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Kates Nussman Rapone Ellis & Farhi, LLP

Seeing Through the Smoke Medical Marijuana Use in the Workplace

Our readers may be surprised to know that New Jersey has had a medical marijuana law since January 2010. That is likely due to its slow implementation. It took until August 2012 for the Medical Marijuana Program (MMP), the registry for qualified patients, to open. And it wasn't until December 2012 that the first and only state-approved dispensary - in Montclair - opened.

Each of the 17 states that have a medical marijuana law handle things differently. New Jersey, unlike other states, requires that only a doctor who is specifically registered is allowed to dispense medical marijuana. The New Jersey Compassionate Use Medical Marijuana Act, the law's official name, also requires patients who qualify for medical marijuana to go through an approved Alternative Treatment Center (ATC) to get it, where other states allow approved patients to grow their own. These patients must have a diagnosis of a "debilitating medical condition. "

It's not clear what burdens employers face when a worker is a medical marijuana user. In other states where this has been considered by court, businesses have been given broad freedom to decide drug policy in their workplace. For example, in many of these states, employers can still enforce drug policies and testing, allowing termination of employees who test positive for marijuana - in spite of its medical use.

But New Jersey courts have not yet dealt with the question. What we do know is that the law has specific language that does not require an employer to accommodate medical marijuana users - nor does it add any workplace rights for such employees. Even with that language, the law is unclear. An employee's lawyer could argue that the law only prohibits use of marijuana, for both medical and non-medical purposes, on company premises, but its use elsewhere is fine.

Business owners and managers should keep in mind that New Jersey has aggressive legal protections for employees under the Law Against Discrimination (LAD) that may cause courts to restrict employers' powers. For example, under the LAD, alcoholism is protected because it is a controlled substance and has physical and psychological manifestations for the individual. While current heroin addiction is not protected, past heroin addiction is - if the user is in rehab.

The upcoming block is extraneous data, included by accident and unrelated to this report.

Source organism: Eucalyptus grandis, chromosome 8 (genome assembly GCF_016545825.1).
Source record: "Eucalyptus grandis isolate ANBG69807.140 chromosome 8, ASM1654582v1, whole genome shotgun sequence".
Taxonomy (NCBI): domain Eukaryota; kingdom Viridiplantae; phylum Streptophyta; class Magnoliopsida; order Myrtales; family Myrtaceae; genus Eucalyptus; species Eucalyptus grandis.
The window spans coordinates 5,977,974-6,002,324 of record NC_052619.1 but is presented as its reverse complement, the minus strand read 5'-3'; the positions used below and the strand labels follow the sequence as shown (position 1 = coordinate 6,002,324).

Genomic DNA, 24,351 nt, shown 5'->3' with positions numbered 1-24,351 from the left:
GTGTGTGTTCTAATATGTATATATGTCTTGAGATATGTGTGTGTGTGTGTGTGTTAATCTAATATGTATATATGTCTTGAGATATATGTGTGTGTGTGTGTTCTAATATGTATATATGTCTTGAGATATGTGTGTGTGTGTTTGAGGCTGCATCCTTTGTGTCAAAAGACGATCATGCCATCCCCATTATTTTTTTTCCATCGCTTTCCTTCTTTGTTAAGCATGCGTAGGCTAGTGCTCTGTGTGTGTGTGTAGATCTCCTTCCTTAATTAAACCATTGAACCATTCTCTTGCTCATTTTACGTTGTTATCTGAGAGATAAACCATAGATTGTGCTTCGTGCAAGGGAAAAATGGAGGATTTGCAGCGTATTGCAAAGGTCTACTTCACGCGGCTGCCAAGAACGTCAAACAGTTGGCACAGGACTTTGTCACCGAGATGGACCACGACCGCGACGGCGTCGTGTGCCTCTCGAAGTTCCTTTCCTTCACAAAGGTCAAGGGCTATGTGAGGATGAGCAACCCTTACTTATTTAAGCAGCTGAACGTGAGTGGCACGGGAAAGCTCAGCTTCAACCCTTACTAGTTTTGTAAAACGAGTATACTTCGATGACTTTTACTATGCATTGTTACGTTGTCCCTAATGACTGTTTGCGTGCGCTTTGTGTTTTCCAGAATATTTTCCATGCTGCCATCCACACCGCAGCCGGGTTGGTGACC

But which situation is medical marijuana use closer to? On the one hand, medical marijuana is a legal substance that produces physical and psychological handicaps (like alcohol) and, it is being used as a treatment (like rehabilitation). So it would be a protected handicap.

On the other hand, marijuana use is current usage (like the heroin example) and it is not a disease (like alcoholism). So it would not be protected. It's not clear how the courts will decide, but what we know is that the law will protect the medical condition underlying the medical marijuana use (cancer, etc).

What should an employer do? Write your own drug policies. Some businesses could treat medical marijuana use the same way it treats any other medical disability. Others might adopt a zero-tolerance policy that would not accommodate medical marijuana users, period. It's also important to note that any company with federal contracts is required to follow the Drug Free Workplace Act - and marijuana is still a federally illegal drug. Unfortunately, there is no clear answer now about what is and is not protected, both for employers and their pot smoking (for medical purposes only, of course) employers. With assistance from Angela Yu, Rutgers School of Law & Rutgers Business School.

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